Illegal workers in South Carolina

South Carolina has the fourth worst unemployment rate in the country. It also has one of the lowest education rates. Remember, too, that it is the state where Republican Governor Mark Sanford was and still may turn down all or part of the stimulus money. Add to that the huge problem created by the illegal workers taking the few jobs that would otherwise be available to the poorest workers and you have a major problem. According to the print edition of the Charlotte Observer, March 21, 2009, Page 1A, Chester County has a jobless rate of 19.6%. Although I am somewhat familiar with the state overall and knew that area was an area where jobs were hard to get, there are other areas where I saw, and still believe it may be higher.

Illegal immigrants say it’s easy to get a job at House of Raeford Farms.

Of 52 current and former Latino workers at House of Raeford who spoke to the Observer about their legal status, 42 said they were in the country illegally.

Company officials say they hire mostly Latino workers but don’t knowingly hire illegal immigrants.

But five current and former House of Raeford supervisors and human resource administrators, including two who were involved in hiring, said some of the company’s managers know they employ undocumented workers.

“If immigration came and looked at our files, they’d take half the plant,” said Caitlyn Davis, a former Greenville, S.C., plant human resources employee.

Former Greenville supervisors said the plant prefers undocumented workers because they are less likely to question working conditions for fear of losing their jobs or being deported.

In the early 1990s, when another company owned the Greenville plant, most workers were African Americans. Now, most are Latino.

It’s impossible that they aren’t taking American jobs.

Federal immigration law requires little of companies when checking applicants’ IDs. Employers don’t have to verify workers’ immigration status or check that their IDs are valid. Instead, companies must accept applicants’ documents if they “reasonably appear to be genuine.”Davis, the former Greenville human resources employee, said she was told not to examine actual IDs when hiring, but instead to copy the IDs, then review the black-and-white images. She said some Latino applicants provided discolored Permanent Resident Cards, but such flaws did not show up in the black-and-white copies.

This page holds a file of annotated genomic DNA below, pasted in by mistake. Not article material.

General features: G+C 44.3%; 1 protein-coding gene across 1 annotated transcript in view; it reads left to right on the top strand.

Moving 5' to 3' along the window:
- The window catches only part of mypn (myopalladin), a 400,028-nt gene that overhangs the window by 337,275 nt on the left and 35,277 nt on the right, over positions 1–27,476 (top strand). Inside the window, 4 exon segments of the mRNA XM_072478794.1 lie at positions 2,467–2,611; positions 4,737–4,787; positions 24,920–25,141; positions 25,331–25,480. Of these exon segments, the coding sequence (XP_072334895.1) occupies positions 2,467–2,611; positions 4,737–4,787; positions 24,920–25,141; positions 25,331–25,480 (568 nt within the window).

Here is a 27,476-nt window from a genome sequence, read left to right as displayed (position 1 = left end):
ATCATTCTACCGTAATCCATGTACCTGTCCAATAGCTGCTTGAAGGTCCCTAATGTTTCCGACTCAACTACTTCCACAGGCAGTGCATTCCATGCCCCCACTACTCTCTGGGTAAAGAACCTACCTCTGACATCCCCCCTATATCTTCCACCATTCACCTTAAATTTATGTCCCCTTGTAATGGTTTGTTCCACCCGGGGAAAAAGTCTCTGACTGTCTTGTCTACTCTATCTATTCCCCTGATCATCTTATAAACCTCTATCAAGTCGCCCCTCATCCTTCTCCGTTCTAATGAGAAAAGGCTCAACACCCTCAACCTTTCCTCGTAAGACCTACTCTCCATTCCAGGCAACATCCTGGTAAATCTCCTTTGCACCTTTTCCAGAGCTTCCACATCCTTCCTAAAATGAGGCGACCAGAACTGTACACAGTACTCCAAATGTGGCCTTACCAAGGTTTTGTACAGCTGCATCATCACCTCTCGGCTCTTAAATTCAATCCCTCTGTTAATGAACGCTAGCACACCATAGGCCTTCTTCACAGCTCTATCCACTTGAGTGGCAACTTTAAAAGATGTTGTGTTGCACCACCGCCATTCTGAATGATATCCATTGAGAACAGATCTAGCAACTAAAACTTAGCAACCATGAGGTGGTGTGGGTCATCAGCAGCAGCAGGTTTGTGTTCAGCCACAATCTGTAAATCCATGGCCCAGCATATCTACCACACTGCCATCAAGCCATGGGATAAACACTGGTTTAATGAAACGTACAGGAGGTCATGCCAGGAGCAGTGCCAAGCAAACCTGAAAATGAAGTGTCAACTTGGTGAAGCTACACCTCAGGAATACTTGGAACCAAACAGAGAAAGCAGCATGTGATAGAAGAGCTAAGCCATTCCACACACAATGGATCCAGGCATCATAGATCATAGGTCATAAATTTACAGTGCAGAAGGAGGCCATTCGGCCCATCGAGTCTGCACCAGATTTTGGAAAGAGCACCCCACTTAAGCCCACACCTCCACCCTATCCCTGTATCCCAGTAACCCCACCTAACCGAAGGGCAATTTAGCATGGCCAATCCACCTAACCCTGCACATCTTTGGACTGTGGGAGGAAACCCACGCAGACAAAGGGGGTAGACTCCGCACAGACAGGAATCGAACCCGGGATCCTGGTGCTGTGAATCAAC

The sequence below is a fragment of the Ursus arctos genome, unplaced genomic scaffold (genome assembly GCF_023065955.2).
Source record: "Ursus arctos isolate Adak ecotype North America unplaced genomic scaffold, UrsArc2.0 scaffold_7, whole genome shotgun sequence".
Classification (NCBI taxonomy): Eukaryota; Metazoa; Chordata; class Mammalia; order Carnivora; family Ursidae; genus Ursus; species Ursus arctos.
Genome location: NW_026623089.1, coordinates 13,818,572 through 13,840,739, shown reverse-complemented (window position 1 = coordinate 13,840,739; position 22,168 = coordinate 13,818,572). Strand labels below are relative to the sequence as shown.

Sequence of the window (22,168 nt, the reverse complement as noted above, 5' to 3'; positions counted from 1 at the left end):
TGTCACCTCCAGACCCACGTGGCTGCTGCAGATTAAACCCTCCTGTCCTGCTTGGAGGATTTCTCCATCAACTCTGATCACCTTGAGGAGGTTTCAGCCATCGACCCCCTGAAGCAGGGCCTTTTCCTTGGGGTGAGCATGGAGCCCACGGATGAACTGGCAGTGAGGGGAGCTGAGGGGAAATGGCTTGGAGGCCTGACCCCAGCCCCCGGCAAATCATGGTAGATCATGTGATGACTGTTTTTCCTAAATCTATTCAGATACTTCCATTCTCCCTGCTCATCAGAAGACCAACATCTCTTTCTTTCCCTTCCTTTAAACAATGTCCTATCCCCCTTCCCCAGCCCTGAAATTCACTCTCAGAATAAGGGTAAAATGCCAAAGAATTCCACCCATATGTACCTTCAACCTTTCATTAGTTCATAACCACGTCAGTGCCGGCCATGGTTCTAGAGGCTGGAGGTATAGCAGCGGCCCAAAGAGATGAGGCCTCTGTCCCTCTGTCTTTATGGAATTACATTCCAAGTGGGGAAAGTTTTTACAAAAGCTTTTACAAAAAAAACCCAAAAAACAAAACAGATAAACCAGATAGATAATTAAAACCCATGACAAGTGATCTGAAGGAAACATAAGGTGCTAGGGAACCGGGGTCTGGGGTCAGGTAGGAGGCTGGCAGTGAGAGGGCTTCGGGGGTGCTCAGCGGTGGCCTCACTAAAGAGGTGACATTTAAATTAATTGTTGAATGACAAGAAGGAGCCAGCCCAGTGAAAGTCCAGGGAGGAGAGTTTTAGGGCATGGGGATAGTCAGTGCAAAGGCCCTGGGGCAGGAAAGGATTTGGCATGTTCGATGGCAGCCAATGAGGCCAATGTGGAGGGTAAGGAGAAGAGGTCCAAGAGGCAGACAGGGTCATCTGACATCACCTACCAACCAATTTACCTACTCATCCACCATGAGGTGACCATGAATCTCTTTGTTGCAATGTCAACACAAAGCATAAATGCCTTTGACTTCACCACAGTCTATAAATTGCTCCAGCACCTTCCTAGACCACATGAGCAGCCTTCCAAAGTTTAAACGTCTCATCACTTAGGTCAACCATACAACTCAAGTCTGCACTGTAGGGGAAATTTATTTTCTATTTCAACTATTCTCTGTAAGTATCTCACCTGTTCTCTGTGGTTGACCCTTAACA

“We knew for a fact that some of the IDs were fake,” said Davis, who worked at the plant for two years until this past summer.

If questioned by authorities, the company could show copies of the IDs, which appeared authentic, she said.

These employers and employees enabling the illegal activity need to be held accountable for their actions.

Former poultry worker Jose Lopez told the Observer he used fake documents to get work at the Greenville plant. He said family and friends from Guatemala told him that there were good-paying poultry jobs in the Carolinas, even for illegal immigrants who didn’t speak English.

In 2004, he paid a smuggler $3,000 to guide him on a two-week journey across the desert and into Arizona before catching a series of buses. He said $100 bought him a fake Permanent Resident Card and Social Security number, which he says he used to get his job.

Former union steward Joann Sullivan said the number of Latinos increased at the Greenville plant after House of Raeford bought it from Columbia Farms in 1998. She said Latinos replaced many of her African American colleagues.

“You were seeing Hispanics coming in and no blacks,” said Sullivan, an African American who worked at the plant for more than 20 years. Soon, she said, Hispanics were being promoted over blacks with more experience.

Some African Americans in neighborhoods near the plant said they came to believe blacks wouldn’t be hired there.

The work force change was no accident, said Belem Villegas, a former employment supervisor at the Greenville plant. She said a plant manager told her in 2001 to stop hiring African Americans.

~ by citizenjournalistreview on March 24, 2009.

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